Drooling on the Pillow

Thursday, September 29, 2005

It's Certainly The World's Best 

Today we're heading off for a long weekend in Warrensburg, NY to attend The Worlds Largest Garage Sale. There are several Podunks who dispute the claim, but we've been going to this one for more than ten years and I will match Warrensburg's blooming onions with anybody's.

See you on Monday.

Wednesday, September 28, 2005

I Like The Hat Better Than The Wig 

Cindy Sheehan and the late Richard Deacon (Mel Cooley on the Dick Van Dyke Show).

Just saying.

Gregor at What A Sad Old Goth has a different pairing.

Endless Highway 

The last two nights I watched Martin Scorsese's documentary on Bob Dylan, No Direction Home, on PBS.

I wonder if younger people can understand what a huge figure Dylan was for us Boomerheads. I have one of those gobsmacked memories of sitting in Billy Byrne's bedroom listening to The Freewheelin' Bob Dylan for the first time. When the album was done we just sat there poleaxed, unable to think or respond because our brains were on fire. Weren't even stoned at the time.

The first part on Monday dealt with his life in Hibbing, Minnesota and the early days of the folk scene in New York. They had a remarkable amount of footage and audio tape from back then and it added up to a portrait that more or less filled in what you knew or suspected.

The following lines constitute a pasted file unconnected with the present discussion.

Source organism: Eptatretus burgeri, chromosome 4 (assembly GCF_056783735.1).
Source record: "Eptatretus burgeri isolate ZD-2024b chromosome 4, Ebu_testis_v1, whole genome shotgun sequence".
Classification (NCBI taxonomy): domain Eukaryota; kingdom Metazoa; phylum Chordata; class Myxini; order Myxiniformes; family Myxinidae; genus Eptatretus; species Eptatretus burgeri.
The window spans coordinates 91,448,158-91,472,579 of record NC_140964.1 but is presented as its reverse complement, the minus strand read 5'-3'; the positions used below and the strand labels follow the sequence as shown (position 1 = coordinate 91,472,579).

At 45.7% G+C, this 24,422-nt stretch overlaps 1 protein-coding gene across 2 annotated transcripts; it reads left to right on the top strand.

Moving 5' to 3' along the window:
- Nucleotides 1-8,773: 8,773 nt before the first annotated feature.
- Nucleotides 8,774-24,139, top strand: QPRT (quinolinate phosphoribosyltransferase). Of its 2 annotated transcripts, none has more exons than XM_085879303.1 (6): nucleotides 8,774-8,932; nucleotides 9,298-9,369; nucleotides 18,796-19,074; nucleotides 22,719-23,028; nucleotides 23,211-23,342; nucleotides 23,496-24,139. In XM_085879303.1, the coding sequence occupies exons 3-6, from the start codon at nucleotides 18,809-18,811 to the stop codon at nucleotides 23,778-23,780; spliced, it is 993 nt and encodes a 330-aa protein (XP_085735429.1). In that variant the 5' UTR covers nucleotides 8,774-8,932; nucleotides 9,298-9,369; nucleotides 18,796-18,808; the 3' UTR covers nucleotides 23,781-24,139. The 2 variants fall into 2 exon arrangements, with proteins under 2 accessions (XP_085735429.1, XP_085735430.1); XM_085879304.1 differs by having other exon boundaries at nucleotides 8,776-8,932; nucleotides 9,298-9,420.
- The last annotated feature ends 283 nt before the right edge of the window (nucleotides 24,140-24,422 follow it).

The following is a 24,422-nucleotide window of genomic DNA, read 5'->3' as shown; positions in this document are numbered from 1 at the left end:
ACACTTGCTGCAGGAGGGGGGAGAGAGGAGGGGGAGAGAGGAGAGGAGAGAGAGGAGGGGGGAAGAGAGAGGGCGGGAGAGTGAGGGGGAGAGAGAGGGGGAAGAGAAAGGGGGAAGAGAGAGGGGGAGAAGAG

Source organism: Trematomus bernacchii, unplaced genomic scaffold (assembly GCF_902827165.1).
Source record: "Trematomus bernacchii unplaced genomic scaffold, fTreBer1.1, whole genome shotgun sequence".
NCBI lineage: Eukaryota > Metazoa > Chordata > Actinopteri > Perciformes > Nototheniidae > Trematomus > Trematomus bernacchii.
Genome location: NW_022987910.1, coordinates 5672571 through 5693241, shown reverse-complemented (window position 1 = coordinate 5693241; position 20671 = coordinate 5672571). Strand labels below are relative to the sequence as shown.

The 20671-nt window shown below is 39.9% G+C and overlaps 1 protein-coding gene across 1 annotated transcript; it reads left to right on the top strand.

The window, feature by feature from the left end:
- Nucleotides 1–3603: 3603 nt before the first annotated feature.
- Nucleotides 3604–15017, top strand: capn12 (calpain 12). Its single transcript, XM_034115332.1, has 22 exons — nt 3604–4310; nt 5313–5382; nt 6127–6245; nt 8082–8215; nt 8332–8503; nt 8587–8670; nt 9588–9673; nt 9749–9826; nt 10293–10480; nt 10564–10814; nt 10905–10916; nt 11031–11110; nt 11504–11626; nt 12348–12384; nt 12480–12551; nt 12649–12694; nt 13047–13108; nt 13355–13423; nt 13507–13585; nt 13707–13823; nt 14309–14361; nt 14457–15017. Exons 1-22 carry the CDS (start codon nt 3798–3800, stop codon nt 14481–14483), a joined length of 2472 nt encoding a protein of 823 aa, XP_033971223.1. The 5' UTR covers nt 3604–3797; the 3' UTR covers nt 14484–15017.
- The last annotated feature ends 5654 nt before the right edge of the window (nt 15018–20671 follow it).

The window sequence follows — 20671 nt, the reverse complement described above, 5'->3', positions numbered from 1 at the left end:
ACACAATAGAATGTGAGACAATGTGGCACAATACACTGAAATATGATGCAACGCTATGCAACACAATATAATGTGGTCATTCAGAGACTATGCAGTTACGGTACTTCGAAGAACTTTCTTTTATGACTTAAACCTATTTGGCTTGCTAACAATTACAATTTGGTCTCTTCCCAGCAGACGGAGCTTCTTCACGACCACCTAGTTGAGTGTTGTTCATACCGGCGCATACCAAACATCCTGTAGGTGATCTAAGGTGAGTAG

There's two things you have to remember about Dylan: first, trust absolutely nothing that comes out of his mouth, and, second, listen carefully to everything he says. When he talks he's offering either clues to something that just passed through his head or deliberate misrepresentations that have more to do with where he's going than where he's been. But he feels absolutely no responsibility to the literal truth. Joan Baez was on hand to testify how difficult that made working with him or caring about him, but without that 'quality' he never would have accomplished what he did and, I think, part of his genius was that he knew it.

It may surprise some to see how ambitious, driven and calculating he was, but on the operative level, there's really no difference between artistic and entrepreneurial ambition. It's all about an overpowering and sometimes cruel desire to win; just the prizes are different.